my four that I work with. Now you guys know what happens if you heat up regular butter that you eat in the microwave, right? It gets liquid but then it never really hardens up again properly, like it's kind of just melted, wilty, and sad. That's exactly what happens with these butters, the chemical bonds get broken when you melt them fast and on high heat, when they get melted fast and on high heat, the little chemical bonds break and then they don't ever reorient back together. If that happens to you, it's not the end of the world. But you get little teeny, teeny grains of like Shea butter or mango butter or cocoa butter in your lip balms or your lotions or your lotion bars and that's not a big deal but one of the ways that we can get away from that is by melting our butters gently and slowly in our melted waxes and oils. Another thing I want to talk about really quickly while those are melting is, did you notice how small of a container I was using? I was melting my waxes and my oils in a small container. You would never, ever, ever just want put like a couple ounces of something in this container to melt. When the microwave works, it will super heat all the air inside the container as well and the transition from inside the microwave to outside will be so hot and jarring on your glass container, you can break your glass container if there's too much empty head space. I have personally done this before in front of a live class 'cause you know there was not the right size container and I was like oh whatever I'm just gonna do it. Don't do it, so make sure that you never have more than about 50% to 75% of your oils and waxes. You don't want that much head space. So you see this is just half a head space here, like not very much. I'm gonna put this right here and I'm just gonna add my distilled water so I've already measured out my distilled water and I'm gonna just heat this up for one minute in the microwave while we work on our butter and the reason I'm heating this up in the microwave is because it's cold. What happens when you add cold water to hot oils and waxes? They congeal really, really, really quickly. So that's why I'm adding that to, here we go, spoon. So now gently, gently add your Shea butter to your melted waxes and oils and I find that when I start with my liquid oils and my waxes together, the whole thing melts down easier so you're like why are you heating up liquid oils, those are already liquid like you don't have to heat them up. I just find it helps the entire thing to melt down more smoothly and evenly and again, you don't wanna be introducing room temperature products to hot products because then they quickly cool down the waxes that are in there. My Shea butter has been fully melted in in a gently loving fashion so hopefully its bonds and its chemical structure can stay nice together. So we have 1.2 ounces of Shea butter in here. The 18 ounces of distilled water is in the microwave, I'm gonna go grab that, and then we're going to use a stick blender to blend everything together. Like in soap making, stick blenders are really, really, really helpful because they make everything, there's my geranium essential oil and this is my Optiphen, my broad spectrum preservative, move that out of the way. Set this little guy here and all my products have been sanitized including my stick blender so I'm gonna take my temperature. We are at 113 and we're at 188. The preservative works at 176 degrees and below. Meaning if I add the preservative and my entire mixture is too hot, it burns off the preservative and it ruins the preservative. However, since I know that my water is at and this is at 186, I can do the math. 110 degree water mixed with 186 degree oils and waxes, that's gonna bring down the temperature so we're good. So now, this is so cool you guys, it happens so fast, the emulsification happens so fast. So you ready? Okay, here we go. You can see it turning white as it starts to emulsify. And you're like well could I just let it sit here. What would happen? It would cool down unevenly and you would end up with kind of chunky lotion, it wouldn't be ideal so we do wanna give this a good stick blend. So, taking my stick blender and burping it 'cause I don't like a lot of air bubbles. Just give this a good blend to make sure it's fully mixed together and just a word about hair nets and gloves. If you're watching this and you're like I am so doing this in big batches, I can do the math. 70% water, there is a lot of like, there's a lot of money to be had here if I sold lotion, you need to be thinking clean kitchen environment, good manufacturing practices and you definitely need to be wearing a hair net and wearing gloves and working in a clean kitchen environment. We're at 112 so I could add my Optiphen and I can add my geranium essential oil. Ooh, I heard that. I heard the air bubbles going in. The air bubbles are fine, it's just that they take longer, they have to come to the surface at some point so I like to not whip in air bubbles. So give a quick stick blend. And then all you need to do is put this in containers and allow it to cool off. You do not want to cap your containers quite yet because if you cap the containers as these are cooling off, condensation is forming on the top here. We don't want to give our preservative any extra work to not have bacterial growth, condensation, water sitting on the top of the lotion is extra work for the preservative so we don't cap them. So all you do is just fill your bottles and there are, when you're thinking big, big, mechanized productions, there are absolutely ways that you can make this much faster and get bottle fillers for as little as $500 to $1,000. So when you're thinking how am I gonna fill these by hand for 700 bottles 'cause I'm going big with my business, there are bottle fillers. So I'm just gonna fill this next one and then I'm gonna move on to bombs but while I'm doing it, Kenna, do we have any questions? Yes, we do. Let's see. I had a question about whether you can use, is that earlier in the class we were making soap, is that the same hand mixer that you're using? It's the same hand mixer, yeah. So can I use my soap hand mixer versus my stick blender for this, absolutely just don't use it for food. I just worry about bleh, just worry about that. Also, if you're making it for sale, trust me, the FDA not gonna be happy if you're cross mixing and I know I said that was my last one. I just can't leave lotion to not be in the bottles. So from Beth Engelheart, how do you know when your oils in a lotion have gone rancid, do they all smell bad, when they go? They smell. Yeah, that's a great question Beth. How do you know when your oils have gone rancid? They smell horrible, they smell like rotten socks. They really do, okay, I'm gonna stop. I'm stopping, I'm not gonna pour all this. I want to but it's hard not to. I'm also going to cap these 'cause can you imagine how much mess this would be if these open ones actually fell while I was like, bumped the table. Be a disaster so yeah, rancid oils smell terrible. They smell like, like the only thing I can think of is like rotten gym socks from like a 16 year old boys basketball team that have been sitting in a corner under the bed for like eight months, like just it is a bad smell. It's not gonna hurt you, it just smells terrible.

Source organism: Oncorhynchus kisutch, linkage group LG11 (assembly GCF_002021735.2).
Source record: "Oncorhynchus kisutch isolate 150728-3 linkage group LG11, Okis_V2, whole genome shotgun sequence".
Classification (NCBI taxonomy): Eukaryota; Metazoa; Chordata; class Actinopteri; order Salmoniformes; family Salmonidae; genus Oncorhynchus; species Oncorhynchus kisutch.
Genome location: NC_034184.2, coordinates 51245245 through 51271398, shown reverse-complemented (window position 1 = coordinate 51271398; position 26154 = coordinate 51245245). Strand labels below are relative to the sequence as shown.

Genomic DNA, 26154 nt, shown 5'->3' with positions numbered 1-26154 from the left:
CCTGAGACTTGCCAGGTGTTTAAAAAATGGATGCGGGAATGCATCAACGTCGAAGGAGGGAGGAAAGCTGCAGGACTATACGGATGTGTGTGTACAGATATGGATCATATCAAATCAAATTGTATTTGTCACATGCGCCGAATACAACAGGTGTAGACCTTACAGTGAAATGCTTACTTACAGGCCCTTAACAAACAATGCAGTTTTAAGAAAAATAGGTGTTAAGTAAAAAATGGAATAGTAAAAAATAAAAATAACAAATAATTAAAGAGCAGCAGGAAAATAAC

Class Description